ALBUMS THAT WILL F*CK YOUR FACE OFF IN 2012: WORMED, TBA
Label – Willowtip
Release date – TBA
Wormed are a part of an elite cabal of metal bands that release a smattering of demos and EPs, follow them with one staggering full-length, then drop the mic and head home (see also: Weakling, Demilich, Repulsion). But if a certain band whose name rhymes with Shmynic reminds us of anything, it’s that it’s entirely possible for your band to reconvene and pick up where you left off (or if you’re a band that rhymes with Shmynic — I’m talking about Cynic here — you pick up as if you’d been making albums all along and have your second record sound like an immaculately evolved version of your original self). And although Wormed haven’t been gone as long as the previously mentioned bands, they haven’t put out a full-length since 2003‘s Planisphaerium, a century and a half in internet time. But that album was both of and incredibly ahead of its time, so it’s highly improbable that their upcoming second offering won’t be at least interesting, if not a full-on sci-fi tech-death masterpiece.
Granted, they sort of cheated by dropping the “Quasineutrality” single on us almost two years ago. That sounded like a logical extension of Planisphaerium’s busy-fingered, hairpin riffing; colossal grooves; and the occasional, brilliantly-timed splashes of color. But as even that recedes deeper into the past, the band somehow don’t sound passé, even though aspects of their sound — hyper-technical death metal and slam-heavy brutal DM, especially — have fallen out of favor. Unlike Dr. Dre or 2008 Axl Rose, Wormed aren’t meticulously working on something that would have sounded dated seven years ago, but are simultaneously far enough ahead of and with the curve that whatever time their album arrives will be a good one. Given trend hoppers’ on-and-off relationship with death metal, that’s not a small thing to pull off.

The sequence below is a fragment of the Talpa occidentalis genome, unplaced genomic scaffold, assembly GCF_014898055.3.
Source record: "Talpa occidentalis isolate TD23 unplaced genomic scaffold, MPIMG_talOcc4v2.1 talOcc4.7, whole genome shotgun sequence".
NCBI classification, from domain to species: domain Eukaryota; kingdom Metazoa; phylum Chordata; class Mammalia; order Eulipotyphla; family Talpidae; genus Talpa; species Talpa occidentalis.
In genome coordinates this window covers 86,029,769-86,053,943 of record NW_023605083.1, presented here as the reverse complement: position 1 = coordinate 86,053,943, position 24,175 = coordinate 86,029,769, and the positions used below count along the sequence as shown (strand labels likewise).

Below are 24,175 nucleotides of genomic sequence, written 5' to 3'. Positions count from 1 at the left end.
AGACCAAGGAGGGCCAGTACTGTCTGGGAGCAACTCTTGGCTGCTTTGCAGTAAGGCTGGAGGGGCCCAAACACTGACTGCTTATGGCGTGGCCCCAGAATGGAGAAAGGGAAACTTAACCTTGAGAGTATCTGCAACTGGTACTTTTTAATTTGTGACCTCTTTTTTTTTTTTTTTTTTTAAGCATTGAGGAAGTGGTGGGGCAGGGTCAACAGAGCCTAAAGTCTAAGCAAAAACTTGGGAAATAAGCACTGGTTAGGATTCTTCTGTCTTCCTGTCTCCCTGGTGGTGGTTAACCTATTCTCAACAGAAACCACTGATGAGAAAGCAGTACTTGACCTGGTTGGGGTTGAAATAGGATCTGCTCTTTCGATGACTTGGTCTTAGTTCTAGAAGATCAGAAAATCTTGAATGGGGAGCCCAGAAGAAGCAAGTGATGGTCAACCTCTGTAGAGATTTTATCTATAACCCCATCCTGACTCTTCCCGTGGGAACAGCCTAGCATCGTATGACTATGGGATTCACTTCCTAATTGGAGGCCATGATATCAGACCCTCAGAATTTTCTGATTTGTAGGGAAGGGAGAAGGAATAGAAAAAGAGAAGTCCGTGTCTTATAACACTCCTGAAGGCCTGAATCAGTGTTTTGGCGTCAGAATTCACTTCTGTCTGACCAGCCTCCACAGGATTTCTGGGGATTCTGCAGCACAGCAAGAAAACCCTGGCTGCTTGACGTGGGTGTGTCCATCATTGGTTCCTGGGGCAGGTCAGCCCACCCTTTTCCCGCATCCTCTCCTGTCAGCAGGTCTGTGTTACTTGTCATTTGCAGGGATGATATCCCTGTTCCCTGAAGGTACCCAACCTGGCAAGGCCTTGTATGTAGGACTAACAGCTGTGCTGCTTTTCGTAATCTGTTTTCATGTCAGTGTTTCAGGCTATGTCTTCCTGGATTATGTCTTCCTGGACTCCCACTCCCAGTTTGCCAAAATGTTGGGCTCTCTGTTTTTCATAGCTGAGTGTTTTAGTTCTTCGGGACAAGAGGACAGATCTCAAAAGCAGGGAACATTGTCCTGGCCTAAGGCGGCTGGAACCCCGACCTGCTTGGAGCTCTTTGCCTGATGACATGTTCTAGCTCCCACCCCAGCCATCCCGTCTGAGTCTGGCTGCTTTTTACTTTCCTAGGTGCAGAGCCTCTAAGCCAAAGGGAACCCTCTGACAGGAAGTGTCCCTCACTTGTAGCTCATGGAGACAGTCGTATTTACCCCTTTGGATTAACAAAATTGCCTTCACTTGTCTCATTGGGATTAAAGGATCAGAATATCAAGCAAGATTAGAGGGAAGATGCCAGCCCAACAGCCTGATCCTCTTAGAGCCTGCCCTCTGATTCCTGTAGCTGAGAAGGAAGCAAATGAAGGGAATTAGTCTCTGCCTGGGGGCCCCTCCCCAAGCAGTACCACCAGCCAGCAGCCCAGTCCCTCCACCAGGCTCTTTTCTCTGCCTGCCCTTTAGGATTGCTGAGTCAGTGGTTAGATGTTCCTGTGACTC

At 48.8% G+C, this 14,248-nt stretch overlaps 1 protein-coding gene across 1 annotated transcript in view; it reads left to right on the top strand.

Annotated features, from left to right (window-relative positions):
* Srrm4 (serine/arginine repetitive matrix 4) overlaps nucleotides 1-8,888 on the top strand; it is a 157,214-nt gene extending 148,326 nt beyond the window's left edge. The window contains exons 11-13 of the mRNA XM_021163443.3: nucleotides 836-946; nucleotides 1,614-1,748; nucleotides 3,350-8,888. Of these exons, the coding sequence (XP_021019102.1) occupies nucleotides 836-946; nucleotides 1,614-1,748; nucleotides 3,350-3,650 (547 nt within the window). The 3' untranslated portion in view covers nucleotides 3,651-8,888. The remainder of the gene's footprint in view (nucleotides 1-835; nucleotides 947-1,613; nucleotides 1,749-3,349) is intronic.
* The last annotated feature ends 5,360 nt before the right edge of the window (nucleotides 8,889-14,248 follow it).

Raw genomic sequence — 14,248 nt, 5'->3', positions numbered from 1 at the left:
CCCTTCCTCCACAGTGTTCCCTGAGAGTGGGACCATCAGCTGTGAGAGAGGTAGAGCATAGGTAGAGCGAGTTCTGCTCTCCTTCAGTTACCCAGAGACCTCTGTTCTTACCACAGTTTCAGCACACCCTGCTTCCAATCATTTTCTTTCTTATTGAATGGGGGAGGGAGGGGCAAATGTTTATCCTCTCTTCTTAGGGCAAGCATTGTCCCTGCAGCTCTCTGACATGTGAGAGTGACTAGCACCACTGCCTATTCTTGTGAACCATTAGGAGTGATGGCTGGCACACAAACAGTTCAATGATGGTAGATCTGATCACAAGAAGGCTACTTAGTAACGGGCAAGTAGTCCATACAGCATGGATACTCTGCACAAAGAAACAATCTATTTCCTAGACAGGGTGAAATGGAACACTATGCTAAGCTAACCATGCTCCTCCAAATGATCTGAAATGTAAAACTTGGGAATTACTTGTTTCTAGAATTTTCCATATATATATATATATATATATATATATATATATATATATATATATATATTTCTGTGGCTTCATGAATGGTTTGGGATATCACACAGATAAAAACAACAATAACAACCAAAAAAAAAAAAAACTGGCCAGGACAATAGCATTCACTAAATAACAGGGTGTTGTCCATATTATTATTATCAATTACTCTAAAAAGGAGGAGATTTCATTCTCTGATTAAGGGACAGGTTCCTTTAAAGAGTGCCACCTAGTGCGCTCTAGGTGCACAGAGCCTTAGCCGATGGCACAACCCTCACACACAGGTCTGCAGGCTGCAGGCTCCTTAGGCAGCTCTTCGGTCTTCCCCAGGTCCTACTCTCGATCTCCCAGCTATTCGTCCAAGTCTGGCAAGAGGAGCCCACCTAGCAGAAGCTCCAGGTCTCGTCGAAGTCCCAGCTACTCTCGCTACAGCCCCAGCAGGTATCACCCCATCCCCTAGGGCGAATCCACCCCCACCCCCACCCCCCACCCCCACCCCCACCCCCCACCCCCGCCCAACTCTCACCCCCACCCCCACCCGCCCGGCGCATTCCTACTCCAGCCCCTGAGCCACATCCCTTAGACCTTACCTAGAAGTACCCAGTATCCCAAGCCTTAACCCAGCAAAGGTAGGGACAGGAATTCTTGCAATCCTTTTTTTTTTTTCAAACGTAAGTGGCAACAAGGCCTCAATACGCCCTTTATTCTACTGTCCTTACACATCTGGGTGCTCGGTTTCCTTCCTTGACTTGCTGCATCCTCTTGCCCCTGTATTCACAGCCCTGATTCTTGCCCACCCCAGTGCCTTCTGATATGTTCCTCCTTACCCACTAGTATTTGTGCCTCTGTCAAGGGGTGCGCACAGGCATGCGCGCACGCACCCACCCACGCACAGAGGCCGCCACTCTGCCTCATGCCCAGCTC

Since the band have been gone long enough that new jacks like (the excellent) Gigan are biting their sci-fi tech-death style, it’ll be interesting to hear how much they’ve altered what they do and how much they decide to stick with. Though the majority of sci-fi themes seem to be in the song titles (“Pulses in Rhombus Forms”… sure) and lyrics (which, as MetalSucks’ Minister of Awesome Vince Neilstein pointed out, don’t really thematically matter, seeing as they’re completely unintelligible), it really does sound like death metal made by aliens, seeing as it has all the grime and filth of our brutal death metal with better-evolved flourishes, giving us a glimpse of how awesome death metal could be if we tapped into previously unknown parts of ourselves in addition to, you know, trying harder. To some, their next album will be another structureless mishmash of riffs and grooves with animalistic vocals. To others (and those that matter), it’ll most likely be some next-level shit.